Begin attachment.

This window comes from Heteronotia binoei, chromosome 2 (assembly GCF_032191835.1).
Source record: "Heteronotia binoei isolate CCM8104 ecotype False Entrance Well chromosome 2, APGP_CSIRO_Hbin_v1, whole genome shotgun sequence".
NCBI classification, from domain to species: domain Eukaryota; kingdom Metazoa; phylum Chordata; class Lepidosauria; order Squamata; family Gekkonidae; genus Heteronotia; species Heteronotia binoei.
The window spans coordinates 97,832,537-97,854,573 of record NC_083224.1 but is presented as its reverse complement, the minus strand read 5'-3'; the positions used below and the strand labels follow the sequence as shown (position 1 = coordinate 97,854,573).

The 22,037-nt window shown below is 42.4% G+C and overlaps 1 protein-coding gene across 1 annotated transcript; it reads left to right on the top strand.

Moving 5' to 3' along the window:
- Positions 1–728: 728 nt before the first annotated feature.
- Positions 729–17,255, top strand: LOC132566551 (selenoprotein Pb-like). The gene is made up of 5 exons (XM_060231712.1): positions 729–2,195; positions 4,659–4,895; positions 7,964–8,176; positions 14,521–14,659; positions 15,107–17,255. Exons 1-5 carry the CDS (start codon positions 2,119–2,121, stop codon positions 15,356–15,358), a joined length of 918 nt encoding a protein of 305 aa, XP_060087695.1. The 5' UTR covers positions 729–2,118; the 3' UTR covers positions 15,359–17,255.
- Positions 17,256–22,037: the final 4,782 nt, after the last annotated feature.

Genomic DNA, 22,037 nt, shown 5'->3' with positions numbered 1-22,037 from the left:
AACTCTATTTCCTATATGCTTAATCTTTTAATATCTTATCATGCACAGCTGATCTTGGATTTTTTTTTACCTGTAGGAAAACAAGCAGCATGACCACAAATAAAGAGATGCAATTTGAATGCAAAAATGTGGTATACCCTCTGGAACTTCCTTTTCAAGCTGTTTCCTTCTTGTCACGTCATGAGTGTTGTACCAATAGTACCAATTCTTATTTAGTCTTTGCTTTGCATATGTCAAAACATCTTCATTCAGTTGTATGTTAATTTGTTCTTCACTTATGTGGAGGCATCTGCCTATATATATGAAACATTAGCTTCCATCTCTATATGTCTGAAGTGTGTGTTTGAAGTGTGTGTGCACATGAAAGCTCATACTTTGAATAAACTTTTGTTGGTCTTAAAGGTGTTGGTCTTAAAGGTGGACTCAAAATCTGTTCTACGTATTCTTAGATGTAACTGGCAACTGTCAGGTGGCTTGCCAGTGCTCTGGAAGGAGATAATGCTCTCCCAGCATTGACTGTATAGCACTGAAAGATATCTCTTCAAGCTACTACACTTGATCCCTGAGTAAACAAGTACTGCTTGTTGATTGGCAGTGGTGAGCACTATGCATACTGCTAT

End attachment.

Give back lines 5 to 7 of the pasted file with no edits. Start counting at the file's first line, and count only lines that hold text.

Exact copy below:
The 22,037-nt window shown below is 42.4% G+C and overlaps 1 protein-coding gene across 1 annotated transcript; it reads left to right on the top strand.

Moving 5' to 3' along the window:
- Positions 1–728: 728 nt before the first annotated feature.